In setting an hourly rate, the court explicitly found that since Weaver and Cullen were not retained by the MSD, they should be paid at the "going rate" for counsel privately retained for complex civil litigation. The court found $125 per hour for Weaver and $100 per hour for Cullen reasonable under that standard.

The court held that the principles enunciated in Fiorito v. Jones (1978), 72 Ill.2d 73, applied and, therefore, multiplied this hourly rate by two. The court reasoned that the case was very contingent, asserting that section 11.18 of the Purchasing Act (Ill. Rev. Stat. 1971, ch. 42, par. 331.18), if interpreted literally to result in total forfeiture, was of doubtful constitutionality. The court noted that a multiplier of three undoubtedly would have been applied if the case had been tried.

We agree with the trial court that the principles of Fiorito v. Jones (1978), 72 Ill.2d 73, Leader v. Cullerton (1976), 62 Ill.2d 483, and Flynn v. Kucharski (1974), 59 Ill.2d 61, apply here. (Alyeska Pipeline Service Co. v. Wilderness Society (1975), 421 U.S. 240, 257, 44 L.Ed.2d 141, 153, 95 S.Ct. 1612, 1621; Sprague v. Ticonic National Bank (1939), 307 U.S. 161, 83 L.Ed. 1184, 59 S.Ct. 777; Trustees of International Improvement Fund v. Greenough (1882), 105 U.S. 527, 26 L.Ed. 1157.) On this record we cannot say that the trial court erred in its determination that Weaver spent 3,600 hours and that Cullen spent 300 hours on this litigation. (We cannot validly rule on several challenges to the hours charged on particular days because evidence could have been produced in the trial court on these issues.) We do not reach the issue of whether Weaver and Cullen should be compensated at a rate comparable to other privately retained attorneys because they were hired by O'Keeffe, because that issue was not argued here. We note, however, the conceptual difficulty in allowing that rate in a derivative action, in which the client is a public entity and customarily pays less than the going rate for privately retained counsel.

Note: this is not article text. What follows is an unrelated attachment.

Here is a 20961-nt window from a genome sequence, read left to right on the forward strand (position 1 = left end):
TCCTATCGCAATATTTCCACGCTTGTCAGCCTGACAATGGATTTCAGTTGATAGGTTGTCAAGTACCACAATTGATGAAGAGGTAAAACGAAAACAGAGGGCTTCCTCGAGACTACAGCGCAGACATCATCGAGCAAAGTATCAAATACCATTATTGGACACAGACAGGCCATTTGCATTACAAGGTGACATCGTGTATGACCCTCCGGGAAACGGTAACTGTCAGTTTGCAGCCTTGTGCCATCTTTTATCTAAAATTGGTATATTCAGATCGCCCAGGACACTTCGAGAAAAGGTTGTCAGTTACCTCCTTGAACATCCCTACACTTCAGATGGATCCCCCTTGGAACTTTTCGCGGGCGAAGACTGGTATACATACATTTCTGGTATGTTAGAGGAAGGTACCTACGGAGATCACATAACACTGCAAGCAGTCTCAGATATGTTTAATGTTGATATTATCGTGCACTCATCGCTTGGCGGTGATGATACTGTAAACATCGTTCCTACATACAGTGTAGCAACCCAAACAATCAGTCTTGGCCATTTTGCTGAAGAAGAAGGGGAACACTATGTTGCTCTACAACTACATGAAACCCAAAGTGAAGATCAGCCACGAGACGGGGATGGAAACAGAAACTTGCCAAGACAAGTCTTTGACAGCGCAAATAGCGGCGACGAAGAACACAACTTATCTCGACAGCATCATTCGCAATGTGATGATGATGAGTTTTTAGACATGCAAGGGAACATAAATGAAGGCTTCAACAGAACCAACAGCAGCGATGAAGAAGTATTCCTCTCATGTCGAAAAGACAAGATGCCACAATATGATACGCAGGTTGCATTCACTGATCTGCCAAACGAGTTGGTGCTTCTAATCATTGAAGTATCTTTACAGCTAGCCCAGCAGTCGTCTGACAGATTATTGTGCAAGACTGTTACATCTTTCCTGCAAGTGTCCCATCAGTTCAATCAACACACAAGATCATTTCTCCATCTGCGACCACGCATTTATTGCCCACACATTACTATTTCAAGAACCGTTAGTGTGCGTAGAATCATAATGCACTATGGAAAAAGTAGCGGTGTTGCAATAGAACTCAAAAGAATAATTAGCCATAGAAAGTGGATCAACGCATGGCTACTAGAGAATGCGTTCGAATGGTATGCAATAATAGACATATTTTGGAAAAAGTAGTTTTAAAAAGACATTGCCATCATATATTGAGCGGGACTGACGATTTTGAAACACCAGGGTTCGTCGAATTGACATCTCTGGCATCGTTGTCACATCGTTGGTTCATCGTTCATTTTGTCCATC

We disagree with the trial court, however, regarding the multiplier of two. This litigation was complex and bitterly contested, and the fee was contingent to be sure. However, the Federal prosecution provided the facts necessary to establish the violation (Fiorito v. Jones (1978), 72 Ill.2d 73, 91). No case has been presented, moreover, which would demonstrate that an action under section 11.18 of the Purchasing Act (Ill. Rev. Stat. 1971, ch. 42, par. 331.18) would result in an insubstantial recovery. It is also significant that the MSD filed its motion for summary judgment in Federal court prior to the time O'Keeffe filed his motion in the circuit court. The filing of that motion certainly aided O'Keeffe.

The problem of excessive attorney fees is at least a century old. (See Trustees of International Improvement Fund v. Greenough (1882), 105 U.S. 527, 26 L.Ed. 1157.) We have now allowed for the first time derivative appellate standing to a taxpayer to challenge an attorney fees award. This holding is new but not unforeshadowed by prior cases. Taxpayer suits significantly supplement the public's remedial arsenal for combatting official wrongdoing, and we will not permit excessive fee awards to undermine their value.

Accordingly, we reverse the judgments of the circuit and appellate courts>, eliminate the multiplier, and remand the cause to the circuit court of Cook County for entry of the appropriate fee award, amounting to $450,000 for Weaver, and $30,000 for Cullen, plus costs, and to dismiss Ingram from the cause.

Reversed and remanded, with directions.

MR. JUSTICE SIMON took no part in the consideration or decision of this case.